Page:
The Tower of London has been closed but plans to reopen after lockdown soon, they don’t mention May as far as I can see, but that would be my guess. The Tower is another big day out, highlights include King Henry VIII’s suit of amour and the crown jewels When I was visiting last year they had a special exhibition, Royal Beasts, showcasing the tower’s history as a zoo, complete with wandering actors re-enacting the roles of the beast keepers. It’s still running. It was a big hit with the kids, as were the ghostly tales of the Beefeaters. These guys are all ex-army, are great with the kids, and tell fantastic tales.
If you can’t make it to the tower, check out this book The Tower Menagerie: The Amazing 600-Year History of the Royal Collection of Wild and Ferocious Beasts Kept at the Tower of London. You can read all about the first polar bear in London, he was kept chained on the banks of the Thames, or the elephant that didn’t last long on his diet of beer and bread. (My animal enthusiasm may give away my zoologist roots, sorry!)
The London Eye
This is one of my favourites and is where you see just how small London is, you can see everything from up there. I’ve not taken the children since they were babies, I have a feeling children may find it a little dull, this one is more for the grown-ups. The London Eye does seem to be open, with reduced capacity for social distancing. This attraction is always one to book online, I’ve seen horrendous queues here for tickets. Book your London Eye visit here.
NEW Summer 2021 – The Terrible Thames
Do your kids love the Horrible Histories TV shows, books, and audio books? My boys adored them. Now you can combine live theatrical horridness with a river cruise exploring the horrible history of dear old London. This is an absolute must-do for me. As soon as I can I’ll be on a plane back home to do this. It departs Tower Bridge Quay. Book your tickets for the Terrible Thames cruise and show here.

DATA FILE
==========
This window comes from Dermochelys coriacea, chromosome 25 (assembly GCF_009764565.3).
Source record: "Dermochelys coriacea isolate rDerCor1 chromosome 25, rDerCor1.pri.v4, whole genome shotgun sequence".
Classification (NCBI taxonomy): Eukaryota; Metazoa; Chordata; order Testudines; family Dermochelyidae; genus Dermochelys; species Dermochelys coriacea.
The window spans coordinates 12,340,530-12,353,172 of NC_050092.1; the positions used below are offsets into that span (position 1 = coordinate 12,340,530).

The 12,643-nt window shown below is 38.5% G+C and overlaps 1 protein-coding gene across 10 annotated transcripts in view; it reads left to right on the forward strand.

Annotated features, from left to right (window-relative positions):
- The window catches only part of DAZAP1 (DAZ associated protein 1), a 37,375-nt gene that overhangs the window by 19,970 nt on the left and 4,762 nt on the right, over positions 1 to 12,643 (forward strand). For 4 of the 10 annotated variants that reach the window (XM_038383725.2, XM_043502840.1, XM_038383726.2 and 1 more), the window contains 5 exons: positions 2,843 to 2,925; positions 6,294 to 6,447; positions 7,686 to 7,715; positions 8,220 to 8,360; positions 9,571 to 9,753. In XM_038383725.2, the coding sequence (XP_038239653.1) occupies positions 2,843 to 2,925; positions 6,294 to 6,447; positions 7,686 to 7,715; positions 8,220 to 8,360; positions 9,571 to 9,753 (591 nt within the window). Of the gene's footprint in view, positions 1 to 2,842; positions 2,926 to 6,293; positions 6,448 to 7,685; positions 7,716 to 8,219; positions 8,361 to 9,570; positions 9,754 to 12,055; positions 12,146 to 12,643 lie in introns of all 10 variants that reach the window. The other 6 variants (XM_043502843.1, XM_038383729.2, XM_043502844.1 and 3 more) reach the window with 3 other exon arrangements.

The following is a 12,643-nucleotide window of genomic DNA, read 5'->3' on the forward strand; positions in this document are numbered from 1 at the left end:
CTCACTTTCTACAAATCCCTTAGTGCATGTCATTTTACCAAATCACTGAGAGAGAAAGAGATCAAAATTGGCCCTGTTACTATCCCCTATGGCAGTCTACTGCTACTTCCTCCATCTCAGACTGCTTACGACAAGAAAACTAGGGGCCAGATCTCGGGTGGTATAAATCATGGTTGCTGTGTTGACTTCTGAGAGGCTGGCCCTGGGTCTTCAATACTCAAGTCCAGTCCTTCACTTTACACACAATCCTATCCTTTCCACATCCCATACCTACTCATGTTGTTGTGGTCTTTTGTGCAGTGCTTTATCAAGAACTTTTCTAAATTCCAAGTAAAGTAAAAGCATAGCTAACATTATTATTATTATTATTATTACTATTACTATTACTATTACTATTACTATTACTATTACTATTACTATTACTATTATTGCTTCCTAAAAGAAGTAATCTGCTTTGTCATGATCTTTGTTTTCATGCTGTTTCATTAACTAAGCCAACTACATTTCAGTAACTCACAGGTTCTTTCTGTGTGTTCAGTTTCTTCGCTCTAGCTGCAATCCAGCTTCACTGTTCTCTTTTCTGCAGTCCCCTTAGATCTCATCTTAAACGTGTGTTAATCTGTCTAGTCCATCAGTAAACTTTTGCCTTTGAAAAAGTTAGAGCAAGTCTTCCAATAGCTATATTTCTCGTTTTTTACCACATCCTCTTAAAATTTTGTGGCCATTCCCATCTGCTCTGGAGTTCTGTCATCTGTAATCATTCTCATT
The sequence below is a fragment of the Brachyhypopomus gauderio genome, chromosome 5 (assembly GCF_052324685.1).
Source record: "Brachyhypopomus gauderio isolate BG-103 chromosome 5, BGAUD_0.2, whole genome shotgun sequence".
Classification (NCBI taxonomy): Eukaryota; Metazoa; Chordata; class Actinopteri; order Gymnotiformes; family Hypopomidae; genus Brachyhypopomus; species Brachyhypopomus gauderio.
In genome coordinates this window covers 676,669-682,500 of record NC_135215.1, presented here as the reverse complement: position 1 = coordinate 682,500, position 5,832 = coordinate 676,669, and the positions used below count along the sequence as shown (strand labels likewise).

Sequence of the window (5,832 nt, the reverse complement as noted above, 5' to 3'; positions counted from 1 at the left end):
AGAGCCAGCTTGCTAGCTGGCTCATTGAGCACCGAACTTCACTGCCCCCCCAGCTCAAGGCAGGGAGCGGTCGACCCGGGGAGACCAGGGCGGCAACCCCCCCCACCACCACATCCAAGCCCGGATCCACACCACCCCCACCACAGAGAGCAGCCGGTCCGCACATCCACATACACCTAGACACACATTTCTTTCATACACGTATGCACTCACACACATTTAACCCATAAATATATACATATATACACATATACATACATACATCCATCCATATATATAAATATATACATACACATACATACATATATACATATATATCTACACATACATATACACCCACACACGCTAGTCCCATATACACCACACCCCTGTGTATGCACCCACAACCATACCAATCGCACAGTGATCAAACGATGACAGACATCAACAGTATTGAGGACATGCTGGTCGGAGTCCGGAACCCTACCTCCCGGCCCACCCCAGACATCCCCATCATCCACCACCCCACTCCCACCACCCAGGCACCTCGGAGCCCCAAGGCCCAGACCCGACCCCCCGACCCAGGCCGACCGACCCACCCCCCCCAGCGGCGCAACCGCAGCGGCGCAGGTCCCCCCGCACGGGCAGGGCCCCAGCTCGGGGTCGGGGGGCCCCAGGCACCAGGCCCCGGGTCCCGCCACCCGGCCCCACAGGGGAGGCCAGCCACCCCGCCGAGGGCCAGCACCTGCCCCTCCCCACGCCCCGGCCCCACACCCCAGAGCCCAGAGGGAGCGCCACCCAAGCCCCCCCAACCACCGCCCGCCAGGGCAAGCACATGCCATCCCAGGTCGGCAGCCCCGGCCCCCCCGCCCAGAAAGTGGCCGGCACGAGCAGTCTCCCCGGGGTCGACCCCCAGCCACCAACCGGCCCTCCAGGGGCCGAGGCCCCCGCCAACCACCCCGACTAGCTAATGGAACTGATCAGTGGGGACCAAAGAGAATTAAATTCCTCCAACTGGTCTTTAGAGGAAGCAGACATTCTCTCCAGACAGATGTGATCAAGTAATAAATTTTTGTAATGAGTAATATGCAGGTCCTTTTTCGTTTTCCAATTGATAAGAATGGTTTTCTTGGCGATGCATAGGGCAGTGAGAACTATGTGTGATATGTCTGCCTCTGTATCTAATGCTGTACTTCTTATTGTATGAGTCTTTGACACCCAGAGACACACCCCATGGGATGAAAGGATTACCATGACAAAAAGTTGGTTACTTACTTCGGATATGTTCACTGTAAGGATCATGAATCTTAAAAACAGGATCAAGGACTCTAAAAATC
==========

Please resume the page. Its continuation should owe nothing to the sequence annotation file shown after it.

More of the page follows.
The Shard with Kids
The Shard is a building on London’s South Bank, not far from London Bridge. It has 95 floors and is 310 m tall. Visitors can go to the upper viewing decks to take in the incredible views as part of a ” View From the Shard” package. I’ve been up there with my kids, they loved it. I’m scared of heights so I was fairly terrified but the view was immense. This would probably be a good alternative to The London Eye. We have our full post on going up The Shard. Doctor Who fans might get a particular buzz out of this one as Matt Smith’s Doctor once went up the Shard on a motorbike.
Ripley’s Believe it or Not
The London Ripley’s Believe it or Not is (was) housed in a building overlooking Piccadilly Circus and yes, for a fun half-day, it was well worth going. My kids adored this place just as they loved the New York Ripley’s, the two are quite different. They particularly enjoyed the laser maze, which you could pay to enter in isolation. A full post on London Ripley’s Believe it or Not here. UPDATE – This Ripley’s I believe, has now gone, I’m trying to find out more.
Madame Tussauds and The Planetarium
I haven’t been to the London Tussauds since I was a child and have never taken my kids. But, and it’s a big but, I recently took my teenager to Tussauds in Bangkok and we absolutely loved it. So maybe Madame Tussauds is a great thing to do with teens.